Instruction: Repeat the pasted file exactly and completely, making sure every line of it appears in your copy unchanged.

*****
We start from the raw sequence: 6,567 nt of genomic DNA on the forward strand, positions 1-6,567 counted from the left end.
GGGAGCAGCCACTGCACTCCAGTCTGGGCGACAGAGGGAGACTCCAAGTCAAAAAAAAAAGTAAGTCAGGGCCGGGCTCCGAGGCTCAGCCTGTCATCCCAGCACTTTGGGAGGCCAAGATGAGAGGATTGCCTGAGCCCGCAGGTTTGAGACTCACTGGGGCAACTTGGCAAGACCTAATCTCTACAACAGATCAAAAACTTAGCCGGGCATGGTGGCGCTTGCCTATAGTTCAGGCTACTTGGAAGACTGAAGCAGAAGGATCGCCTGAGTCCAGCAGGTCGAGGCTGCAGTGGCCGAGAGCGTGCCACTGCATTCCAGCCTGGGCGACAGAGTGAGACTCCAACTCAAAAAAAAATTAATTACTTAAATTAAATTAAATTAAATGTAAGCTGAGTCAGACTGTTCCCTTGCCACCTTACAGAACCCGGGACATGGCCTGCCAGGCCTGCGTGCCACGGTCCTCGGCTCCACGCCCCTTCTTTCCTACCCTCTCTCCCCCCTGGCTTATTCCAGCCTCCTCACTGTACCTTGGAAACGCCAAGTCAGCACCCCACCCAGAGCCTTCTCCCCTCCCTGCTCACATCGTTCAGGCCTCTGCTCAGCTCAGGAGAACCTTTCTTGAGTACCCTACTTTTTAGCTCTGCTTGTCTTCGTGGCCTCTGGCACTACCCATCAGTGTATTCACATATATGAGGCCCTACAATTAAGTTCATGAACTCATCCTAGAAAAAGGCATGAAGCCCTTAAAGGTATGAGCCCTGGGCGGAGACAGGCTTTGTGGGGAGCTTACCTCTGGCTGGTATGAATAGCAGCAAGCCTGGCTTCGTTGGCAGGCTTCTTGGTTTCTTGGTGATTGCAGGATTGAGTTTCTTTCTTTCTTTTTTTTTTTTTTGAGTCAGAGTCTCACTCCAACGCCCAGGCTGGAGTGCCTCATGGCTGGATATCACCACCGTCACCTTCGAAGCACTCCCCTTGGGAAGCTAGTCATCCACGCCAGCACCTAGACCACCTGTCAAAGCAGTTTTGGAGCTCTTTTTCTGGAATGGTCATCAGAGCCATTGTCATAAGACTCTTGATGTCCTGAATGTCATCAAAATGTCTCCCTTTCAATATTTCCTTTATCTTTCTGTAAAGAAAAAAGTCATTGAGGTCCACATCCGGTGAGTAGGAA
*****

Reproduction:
We start from the raw sequence: 6,567 nt of genomic DNA on the forward strand, positions 1-6,567 counted from the left end.
GGGAGCAGCCACTGCACTCCAGTCTGGGCGACAGAGGGAGACTCCAAGTCAAAAAAAAAAGTAAGTCAGGGCCGGGCTCCGAGGCTCAGCCTGTCATCCCAGCACTTTGGGAGGCCAAGATGAGAGGATTGCCTGAGCCCGCAGGTTTGAGACTCACTGGGGCAACTTGGCAAGACCTAATCTCTACAACAGATCAAAAACTTAGCCGGGCATGGTGGCGCTTGCCTATAGTTCAGGCTACTTGGAAGACTGAAGCAGAAGGATCGCCTGAGTCCAGCAGGTCGAGGCTGCAGTGGCCGAGAGCGTGCCACTGCATTCCAGCCTGGGCGACAGAGTGAGACTCCAACTCAAAAAAAAATTAATTACTTAAATTAAATTAAATTAAATGTAAGCTGAGTCAGACTGTTCCCTTGCCACCTTACAGAACCCGGGACATGGCCTGCCAGGCCTGCGTGCCACGGTCCTCGGCTCCACGCCCCTTCTTTCCTACCCTCTCTCCCCCCTGGCTTATTCCAGCCTCCTCACTGTACCTTGGAAACGCCAAGTCAGCACCCCACCCAGAGCCTTCTCCCCTCCCTGCTCACATCGTTCAGGCCTCTGCTCAGCTCAGGAGAACCTTTCTTGAGTACCCTACTTTTTAGCTCTGCTTGTCTTCGTGGCCTCTGGCACTACCCATCAGTGTATTCACATATATGAGGCCCTACAATTAAGTTCATGAACTCATCCTAGAAAAAGGCATGAAGCCCTTAAAGGTATGAGCCCTGGGCGGAGACAGGCTTTGTGGGGAGCTTACCTCTGGCTGGTATGAATAGCAGCAAGCCTGGCTTCGTTGGCAGGCTTCTTGGTTTCTTGGTGATTGCAGGATTGAGTTTCTTTCTTTCTTTTTTTTTTTTTTGAGTCAGAGTCTCACTCCAACGCCCAGGCTGGAGTGCCTCATGGCTGGATATCACCACCGTCACCTTCGAAGCACTCCCCTTGGGAAGCTAGTCATCCACGCCAGCACCTAGACCACCTGTCAAAGCAGTTTTGGAGCTCTTTTTCTGGAATGGTCATCAGAGCCATTGTCATAAGACTCTTGATGTCCTGAATGTCATCAAAATGTCTCCCTTTCAATATTTCCTTTATCTTTCTGTAAAGAAAAAAGTCATTGAGGTCCACATCCGGTGAGTAGGAA